4. Prepare for intervieiws with storytelling techniques.

Most hiring authorities use “behavioral or situational” interviewing methods. Write down examples from your work experience of specific challenges or situations, the actions you took to resolve those challenges, and the positive results or outcomes of your actions. Be ready to discuss these in any interview to demonstrate the value you have to offer an employer.

5. Test for business reality before saying “yes.”

Know the salary, benefits, overtime expectations, relocation/travel requirements – you don’t want any surprises after you start a new job. Some executives negotiate exit agreements before signing acceptance letters – kind of like pre-nuptial agreements!

6. Revisit old opportunities.

If the job you really want doesn’t choose you, check in with the employer 6-8 weeks later to see how the new hire is working out. Sometimes – not always – you can head off your competition and get a foot in the door before a second job vacancy notice is issued.

Wishing you career success in 2013!

Meg

Your Career: Have You Reached Its Final Frontier?

Astronaut Neil Armstrong died last week. He will always be remembered as the first man to walk on the moon, saying as he did it for all posterity, "One small step for man; one giant leap for mankind." I vividly
Moon landing recall that day in July 1969, as do most of the Boomer generation. We were glued in awe to our TVs, some of us still watching black and white sets. What a day! If a man could walk on the moon, then anything was possible! The event filled me with hope and anticipation as I looked forward to my first year in college and the launch of my career. As most high school graduates then, and even many today, I had no inkling that my first career wouldn't be my only career. It's taken years for me to comprehend that career paths are meant to change.

Interestingly, career change correlates to space exploration. Like for those involved with many of NASA's projects, we have to patiently persevere and let the change process evolve, accepting things that can make us say in doubt, "Yeah, but…" If we try to rush it, chances are we'll fall into a career by default instead of by choice. Many names of NASA's space vehicles iterate major steps of career change, the most current being Curiosity.

Curiosity

Forty years after the first moon landing, NASA continues space exploration – this time with a robot on Mars. Launched in November 2011, the Mars Rover, "Curiosity," landed perfectly on the "red planet" on August 5, 2012. Just imagine it, over eight months to travel from Earth to Mars. Once again, I was awestruck at the grandeur of this event that led me to reminisce about the moon landing.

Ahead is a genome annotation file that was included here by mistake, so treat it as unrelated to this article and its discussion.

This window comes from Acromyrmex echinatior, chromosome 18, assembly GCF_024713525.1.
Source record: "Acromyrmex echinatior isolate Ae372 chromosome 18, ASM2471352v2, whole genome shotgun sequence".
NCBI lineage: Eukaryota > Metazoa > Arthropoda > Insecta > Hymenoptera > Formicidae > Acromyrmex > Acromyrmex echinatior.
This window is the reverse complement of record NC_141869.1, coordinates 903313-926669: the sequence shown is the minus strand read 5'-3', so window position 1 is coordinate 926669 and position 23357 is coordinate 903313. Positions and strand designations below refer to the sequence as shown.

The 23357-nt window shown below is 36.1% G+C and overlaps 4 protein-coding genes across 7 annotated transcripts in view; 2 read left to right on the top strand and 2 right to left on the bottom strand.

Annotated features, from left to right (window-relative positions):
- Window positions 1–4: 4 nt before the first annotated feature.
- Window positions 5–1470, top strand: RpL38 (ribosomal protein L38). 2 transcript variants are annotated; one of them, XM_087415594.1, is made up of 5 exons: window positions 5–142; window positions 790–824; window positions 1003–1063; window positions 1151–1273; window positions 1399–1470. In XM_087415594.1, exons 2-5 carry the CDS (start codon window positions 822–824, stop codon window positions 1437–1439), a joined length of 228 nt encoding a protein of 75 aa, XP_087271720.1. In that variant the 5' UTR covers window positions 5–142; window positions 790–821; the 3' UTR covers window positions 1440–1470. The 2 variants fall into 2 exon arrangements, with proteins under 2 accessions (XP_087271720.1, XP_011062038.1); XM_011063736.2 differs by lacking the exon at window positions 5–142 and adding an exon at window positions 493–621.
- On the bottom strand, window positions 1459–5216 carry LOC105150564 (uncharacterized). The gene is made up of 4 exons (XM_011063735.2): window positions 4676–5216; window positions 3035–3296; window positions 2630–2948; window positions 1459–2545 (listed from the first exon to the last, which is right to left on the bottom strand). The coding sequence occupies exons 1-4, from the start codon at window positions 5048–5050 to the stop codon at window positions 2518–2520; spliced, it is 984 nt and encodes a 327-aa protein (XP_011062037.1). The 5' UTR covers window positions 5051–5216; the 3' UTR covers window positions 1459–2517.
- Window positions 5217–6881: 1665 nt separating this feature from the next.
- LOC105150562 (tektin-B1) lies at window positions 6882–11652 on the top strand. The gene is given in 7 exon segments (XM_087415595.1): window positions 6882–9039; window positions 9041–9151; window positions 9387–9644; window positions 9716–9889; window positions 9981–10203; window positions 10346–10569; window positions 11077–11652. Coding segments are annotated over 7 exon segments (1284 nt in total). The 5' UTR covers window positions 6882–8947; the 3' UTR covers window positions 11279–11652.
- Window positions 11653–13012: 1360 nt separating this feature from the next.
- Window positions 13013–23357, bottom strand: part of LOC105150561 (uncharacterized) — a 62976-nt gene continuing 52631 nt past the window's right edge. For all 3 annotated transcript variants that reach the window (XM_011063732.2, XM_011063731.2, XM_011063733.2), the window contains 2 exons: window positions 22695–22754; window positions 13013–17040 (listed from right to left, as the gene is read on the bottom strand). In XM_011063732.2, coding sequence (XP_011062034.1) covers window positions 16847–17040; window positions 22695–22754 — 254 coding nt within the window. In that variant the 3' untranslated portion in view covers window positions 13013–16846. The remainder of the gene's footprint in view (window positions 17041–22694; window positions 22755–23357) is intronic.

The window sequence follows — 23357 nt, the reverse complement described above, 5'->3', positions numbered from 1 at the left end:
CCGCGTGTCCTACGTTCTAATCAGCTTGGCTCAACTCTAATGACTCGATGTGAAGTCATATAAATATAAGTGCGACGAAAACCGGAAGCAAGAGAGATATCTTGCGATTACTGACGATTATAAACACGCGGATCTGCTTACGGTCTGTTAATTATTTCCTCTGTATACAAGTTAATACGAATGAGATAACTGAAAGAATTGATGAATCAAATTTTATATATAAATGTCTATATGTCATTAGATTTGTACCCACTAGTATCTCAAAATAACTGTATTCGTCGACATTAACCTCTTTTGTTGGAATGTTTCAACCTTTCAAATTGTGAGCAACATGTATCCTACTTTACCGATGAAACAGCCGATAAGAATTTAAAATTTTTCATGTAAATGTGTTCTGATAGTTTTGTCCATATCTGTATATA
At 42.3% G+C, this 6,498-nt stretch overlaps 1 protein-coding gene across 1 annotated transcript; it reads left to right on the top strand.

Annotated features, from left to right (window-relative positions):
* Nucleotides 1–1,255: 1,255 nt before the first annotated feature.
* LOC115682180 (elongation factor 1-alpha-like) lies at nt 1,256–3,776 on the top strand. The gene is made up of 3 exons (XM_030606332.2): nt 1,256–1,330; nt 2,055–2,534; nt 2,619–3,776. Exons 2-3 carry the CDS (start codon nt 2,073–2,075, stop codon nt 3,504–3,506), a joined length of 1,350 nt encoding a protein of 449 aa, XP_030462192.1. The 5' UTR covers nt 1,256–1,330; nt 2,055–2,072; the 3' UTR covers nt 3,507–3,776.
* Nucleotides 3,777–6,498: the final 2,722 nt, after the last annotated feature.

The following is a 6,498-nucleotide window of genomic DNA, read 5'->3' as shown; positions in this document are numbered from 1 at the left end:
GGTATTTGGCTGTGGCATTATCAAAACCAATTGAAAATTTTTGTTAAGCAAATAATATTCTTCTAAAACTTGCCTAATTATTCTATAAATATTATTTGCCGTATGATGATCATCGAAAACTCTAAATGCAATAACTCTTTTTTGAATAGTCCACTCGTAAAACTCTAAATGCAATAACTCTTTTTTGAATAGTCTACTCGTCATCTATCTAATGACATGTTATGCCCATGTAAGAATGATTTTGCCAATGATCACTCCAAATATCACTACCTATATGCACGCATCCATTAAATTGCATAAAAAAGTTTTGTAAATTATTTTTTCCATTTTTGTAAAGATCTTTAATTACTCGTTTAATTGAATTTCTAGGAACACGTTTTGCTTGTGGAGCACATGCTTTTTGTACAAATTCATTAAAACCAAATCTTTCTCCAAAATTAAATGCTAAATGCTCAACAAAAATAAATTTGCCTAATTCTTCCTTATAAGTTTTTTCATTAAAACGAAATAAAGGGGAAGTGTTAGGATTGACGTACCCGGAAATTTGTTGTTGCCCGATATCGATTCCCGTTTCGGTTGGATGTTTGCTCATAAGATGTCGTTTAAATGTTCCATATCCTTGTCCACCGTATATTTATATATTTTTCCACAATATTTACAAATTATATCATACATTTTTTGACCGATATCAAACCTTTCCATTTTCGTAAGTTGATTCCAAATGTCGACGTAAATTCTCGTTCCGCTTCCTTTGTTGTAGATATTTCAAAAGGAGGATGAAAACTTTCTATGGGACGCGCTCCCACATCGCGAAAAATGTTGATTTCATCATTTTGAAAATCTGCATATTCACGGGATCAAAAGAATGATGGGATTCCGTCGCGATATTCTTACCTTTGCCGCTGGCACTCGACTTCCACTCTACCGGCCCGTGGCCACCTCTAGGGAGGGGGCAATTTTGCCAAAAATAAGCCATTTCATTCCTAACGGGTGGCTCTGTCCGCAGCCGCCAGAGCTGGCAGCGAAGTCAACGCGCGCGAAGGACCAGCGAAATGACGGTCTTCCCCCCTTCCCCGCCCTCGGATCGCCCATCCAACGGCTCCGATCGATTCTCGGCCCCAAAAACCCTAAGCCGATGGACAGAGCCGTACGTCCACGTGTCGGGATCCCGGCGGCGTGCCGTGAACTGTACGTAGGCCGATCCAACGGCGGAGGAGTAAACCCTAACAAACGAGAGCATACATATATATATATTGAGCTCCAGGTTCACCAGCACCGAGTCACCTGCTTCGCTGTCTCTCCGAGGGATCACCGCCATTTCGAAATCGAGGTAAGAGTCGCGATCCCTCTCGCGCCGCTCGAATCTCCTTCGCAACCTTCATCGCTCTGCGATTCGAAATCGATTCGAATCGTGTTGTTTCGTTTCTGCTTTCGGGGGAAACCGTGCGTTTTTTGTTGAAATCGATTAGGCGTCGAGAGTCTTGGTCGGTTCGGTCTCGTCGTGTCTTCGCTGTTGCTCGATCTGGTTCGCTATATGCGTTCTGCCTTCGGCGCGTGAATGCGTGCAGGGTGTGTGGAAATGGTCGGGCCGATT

In changing careers, eight months isn't an outlandish time. Some career changers can accomplish the process in as little as three months, while for others, it might take up to a year. Influencing the time factor are one's commitment to the process and the actual hours available to invest. Most of my career change clients reach their goals in three to four months with my career coaching assistance, motivating and cheering them along.

Exploration

The first U.S. satellite, "Explorer 1," launched in 1958 in response to the Soviet Union's Sputnik. Look how far the U.S. went in space exploration in the eleven years before man's walk on the moon!

In career change, curiosity leads to exploration of options and possibilities. Questions get asked and with the right focus, answers are found. Once you see a few career possibilities, it's time to explore their viability for you. At this stage, the career change process involves a lot of research, talking to people who actually work in jobs that you are considering for yourself. Consider the information you receive; what matches your life's purpose and your core values?

Discovery

In the 1990s, NASA's space shuttle, "Discovery," busily carried communication satellites to various space destinations to facilitate man's deeper exploration of the space frontier. This exploration led to many discoveries that contributed to more than the just the satisfaction of man's curiosity. Scientific discoveries built on each other, paving the path for greater things to come.

As you choose a new career following your research and testing, I hope you accept that this career may not be your last. Most people will change careers several times in their life. Instead of looking at it as your final career, do the mapping to build on this career so it can lead you to even bigger and better career opportunities.